- The Washington Times - Tuesday, February 14, 2006

Reporting on the IRI in Haiti

In response to Lorne W. Craner’s Monday Op-Ed column, “A false picture of Aristide” : Over a 10-year period from 1981 to 1992, I served three tours of duty as a foreign service officer working on Haitian affairs. I also served briefly as a sometime consultant for the International Republican Institute (IRI) on Haiti programs in 2002-2003 after my retirement from the Department of State. Haiti is a country about which I know a little something. I also know more than I would like to remember about Jean-Bertrand Aristide’s catastrophic contribution to that country’s decline into lawlessness and misery since his emergence on Haiti’s always-troubled political scene.

It also has been my professional and personal pleasure to know many of the staff at IRI who worked on Haitian issues for many years. Indeed, I have known some of them, as well as their equally professional and dedicated counterparts at the National Democratic Institute, since my last assignment in Haiti at the time of Mr. Aristide’s first election as president, in 1990. They are a dedicated group of democrats — with a little “d” — who have a firm commitment to advancing the values most Americans of all political persuasions fervently hope will take better root in a world already suffering far too much political violence and civilizational conflict.

I was deeply disappointed by the shallowness of information and the lack of analytical rigor in the New York Times article on IRI and Haiti to which Mr. Craner’s column referred, but sadly, I was not at all surprised. Over the years, I have seen a great many American journalists pass swiftly through the complications and chaos of Haitian political happenings and emerge on the other side of their swirling, fleeting encounter no better informed and no wiser about the country than when they began their moment of political tourism in one of this hemisphere’s most difficult-to-understand societies.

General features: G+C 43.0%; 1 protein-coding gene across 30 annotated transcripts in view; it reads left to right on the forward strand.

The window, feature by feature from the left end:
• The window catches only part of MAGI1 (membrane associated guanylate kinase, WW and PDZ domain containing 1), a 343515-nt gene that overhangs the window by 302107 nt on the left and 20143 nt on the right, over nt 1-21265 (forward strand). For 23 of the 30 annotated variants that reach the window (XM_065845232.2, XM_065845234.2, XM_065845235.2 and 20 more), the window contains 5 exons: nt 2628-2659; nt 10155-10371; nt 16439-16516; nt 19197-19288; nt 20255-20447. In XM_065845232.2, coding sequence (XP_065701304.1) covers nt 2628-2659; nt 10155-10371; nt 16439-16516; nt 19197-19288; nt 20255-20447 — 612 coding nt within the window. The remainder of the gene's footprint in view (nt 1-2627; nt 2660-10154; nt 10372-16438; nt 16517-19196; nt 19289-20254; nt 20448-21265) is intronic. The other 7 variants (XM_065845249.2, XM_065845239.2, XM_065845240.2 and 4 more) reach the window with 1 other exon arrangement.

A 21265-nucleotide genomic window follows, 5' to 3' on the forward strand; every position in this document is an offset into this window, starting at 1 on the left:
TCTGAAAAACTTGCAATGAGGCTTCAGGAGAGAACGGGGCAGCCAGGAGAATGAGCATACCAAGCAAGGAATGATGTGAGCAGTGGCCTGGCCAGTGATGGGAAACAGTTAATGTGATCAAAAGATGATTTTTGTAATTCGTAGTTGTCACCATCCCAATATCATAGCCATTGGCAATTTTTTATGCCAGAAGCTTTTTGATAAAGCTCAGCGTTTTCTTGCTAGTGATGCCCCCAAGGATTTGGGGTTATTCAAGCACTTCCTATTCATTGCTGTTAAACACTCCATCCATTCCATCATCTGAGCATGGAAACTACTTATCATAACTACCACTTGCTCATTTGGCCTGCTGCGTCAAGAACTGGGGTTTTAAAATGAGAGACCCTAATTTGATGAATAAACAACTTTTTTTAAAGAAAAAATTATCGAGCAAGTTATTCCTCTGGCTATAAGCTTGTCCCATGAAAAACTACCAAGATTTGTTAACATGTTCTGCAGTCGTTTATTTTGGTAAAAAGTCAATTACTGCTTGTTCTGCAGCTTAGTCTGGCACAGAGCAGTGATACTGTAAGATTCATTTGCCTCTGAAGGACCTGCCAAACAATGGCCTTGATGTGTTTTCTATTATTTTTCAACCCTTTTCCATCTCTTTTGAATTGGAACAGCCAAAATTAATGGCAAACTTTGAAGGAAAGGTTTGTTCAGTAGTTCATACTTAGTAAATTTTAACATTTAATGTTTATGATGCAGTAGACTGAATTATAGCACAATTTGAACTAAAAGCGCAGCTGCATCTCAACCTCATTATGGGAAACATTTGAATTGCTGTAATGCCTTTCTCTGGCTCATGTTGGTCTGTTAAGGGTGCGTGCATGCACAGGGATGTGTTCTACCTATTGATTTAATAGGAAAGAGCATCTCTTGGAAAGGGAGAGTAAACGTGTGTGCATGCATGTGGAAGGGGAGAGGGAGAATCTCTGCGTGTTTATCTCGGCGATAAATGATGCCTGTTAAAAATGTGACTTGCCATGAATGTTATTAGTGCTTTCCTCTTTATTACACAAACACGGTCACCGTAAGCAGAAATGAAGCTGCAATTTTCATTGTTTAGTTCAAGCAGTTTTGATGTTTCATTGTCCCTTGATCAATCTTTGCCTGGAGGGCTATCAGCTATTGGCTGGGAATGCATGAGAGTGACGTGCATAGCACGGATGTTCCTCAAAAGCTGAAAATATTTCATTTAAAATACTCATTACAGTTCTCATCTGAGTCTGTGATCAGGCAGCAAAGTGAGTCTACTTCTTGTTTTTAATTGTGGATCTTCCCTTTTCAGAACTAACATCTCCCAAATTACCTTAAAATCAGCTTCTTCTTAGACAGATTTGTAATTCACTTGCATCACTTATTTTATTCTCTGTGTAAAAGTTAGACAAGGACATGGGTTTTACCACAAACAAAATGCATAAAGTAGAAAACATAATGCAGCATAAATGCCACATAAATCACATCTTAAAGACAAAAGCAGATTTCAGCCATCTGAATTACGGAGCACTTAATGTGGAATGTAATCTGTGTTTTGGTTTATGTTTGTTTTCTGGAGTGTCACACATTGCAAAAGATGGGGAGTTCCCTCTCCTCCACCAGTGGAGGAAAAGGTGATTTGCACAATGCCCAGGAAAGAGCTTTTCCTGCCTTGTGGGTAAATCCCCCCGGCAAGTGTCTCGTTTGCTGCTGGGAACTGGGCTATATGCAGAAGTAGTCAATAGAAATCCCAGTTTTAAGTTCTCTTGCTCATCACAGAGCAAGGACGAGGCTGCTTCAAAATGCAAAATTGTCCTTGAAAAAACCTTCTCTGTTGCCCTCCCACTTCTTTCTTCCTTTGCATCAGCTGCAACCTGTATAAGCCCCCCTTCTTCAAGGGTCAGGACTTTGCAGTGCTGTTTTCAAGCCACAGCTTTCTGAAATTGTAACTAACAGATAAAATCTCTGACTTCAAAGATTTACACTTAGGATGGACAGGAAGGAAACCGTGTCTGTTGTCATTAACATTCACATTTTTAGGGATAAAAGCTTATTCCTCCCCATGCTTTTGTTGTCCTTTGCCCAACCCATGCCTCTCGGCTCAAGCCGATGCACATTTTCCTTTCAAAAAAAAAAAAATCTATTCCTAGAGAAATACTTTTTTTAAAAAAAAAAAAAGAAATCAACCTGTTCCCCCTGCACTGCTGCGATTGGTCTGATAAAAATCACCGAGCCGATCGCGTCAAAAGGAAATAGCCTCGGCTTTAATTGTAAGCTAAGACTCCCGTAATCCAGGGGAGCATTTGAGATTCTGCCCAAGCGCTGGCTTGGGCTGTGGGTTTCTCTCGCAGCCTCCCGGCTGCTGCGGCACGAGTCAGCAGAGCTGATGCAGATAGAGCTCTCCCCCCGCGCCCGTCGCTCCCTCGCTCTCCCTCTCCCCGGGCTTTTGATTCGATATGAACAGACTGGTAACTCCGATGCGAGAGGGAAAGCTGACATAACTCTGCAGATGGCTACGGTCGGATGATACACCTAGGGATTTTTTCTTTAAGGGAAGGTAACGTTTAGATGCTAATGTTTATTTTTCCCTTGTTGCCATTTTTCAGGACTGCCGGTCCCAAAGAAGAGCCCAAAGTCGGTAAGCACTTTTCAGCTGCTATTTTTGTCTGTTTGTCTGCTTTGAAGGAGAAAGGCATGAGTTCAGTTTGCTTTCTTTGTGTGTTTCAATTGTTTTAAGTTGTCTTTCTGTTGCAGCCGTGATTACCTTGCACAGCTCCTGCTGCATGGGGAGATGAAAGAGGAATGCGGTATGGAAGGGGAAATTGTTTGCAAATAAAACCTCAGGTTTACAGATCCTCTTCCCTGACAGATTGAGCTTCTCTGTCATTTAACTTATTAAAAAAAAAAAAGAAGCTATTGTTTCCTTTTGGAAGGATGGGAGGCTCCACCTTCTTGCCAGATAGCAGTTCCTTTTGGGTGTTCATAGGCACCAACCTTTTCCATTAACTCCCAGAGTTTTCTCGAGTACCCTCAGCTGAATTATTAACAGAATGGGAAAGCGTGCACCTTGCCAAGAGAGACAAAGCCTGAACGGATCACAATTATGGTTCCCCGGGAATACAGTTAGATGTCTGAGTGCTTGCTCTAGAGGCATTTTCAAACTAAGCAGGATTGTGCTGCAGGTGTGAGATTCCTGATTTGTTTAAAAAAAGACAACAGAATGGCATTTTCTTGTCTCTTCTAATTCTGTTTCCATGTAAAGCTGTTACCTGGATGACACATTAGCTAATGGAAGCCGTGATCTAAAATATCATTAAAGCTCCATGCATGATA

However, what made the New York Times piece especially egregious was the lack of objectivity and understanding of events in Haiti it showed. At the same time, it aimed scurrilous and unsubstantiated accusations of professional misfeasance at a group of dedicated men and women who, I know from firsthand experience, went to great lengths to ensure that their engagement in democracy training programs in Haiti did not give even the appearance of political conspiracy against the government of Haiti.

It’s sad that the New York Times would not allow Mr. Craner the right of unedited rebuttal to those charges, and it is a credit to your newspaper that you have allowed him at least some opportunity to set the record straight.


Chevy Chase

U.N. on human rights

Nat Hentoff, in his column “U.N. hypocrisy on human rights” (Op-Ed, Monday), draws curious parallels between events at U.N. headquarters and the secretary-general’s groundbreaking initiative to reform the organization’s human rights machinery.

In the first instance, the United Nations has publicly stated its regret over the cancellation by lower-level staff of an interview with Mukhtar Mai, a human rights heroine from Pakistan. This was an unfortunate incident, and to make amends, we have approached the Virtue Foundation, which had sponsored Miss Mai, to organize a return visit in the near future, co-sponsored by the United Nations and the Pakistani Mission.

The column also incorrectly gives the impression that the United Nations is actively participating in the making of a film on the life of Che Guevara. In fact, the United Nations was requestedbyfilmmaker StevenSoderbergh to re-create a factual episode from U.N. history, Guevara’s address to the General Assembly in 1964. Unlike last year’s movie “The Interpreter,” the long film features the United Nations in only one scene, with one weekend of filming involved. Our approval was granted in order for the filmmakers to portray accurately a historic event and to remind viewers that even at the height of the Cold War, the United Nations provided a platform for dialogue.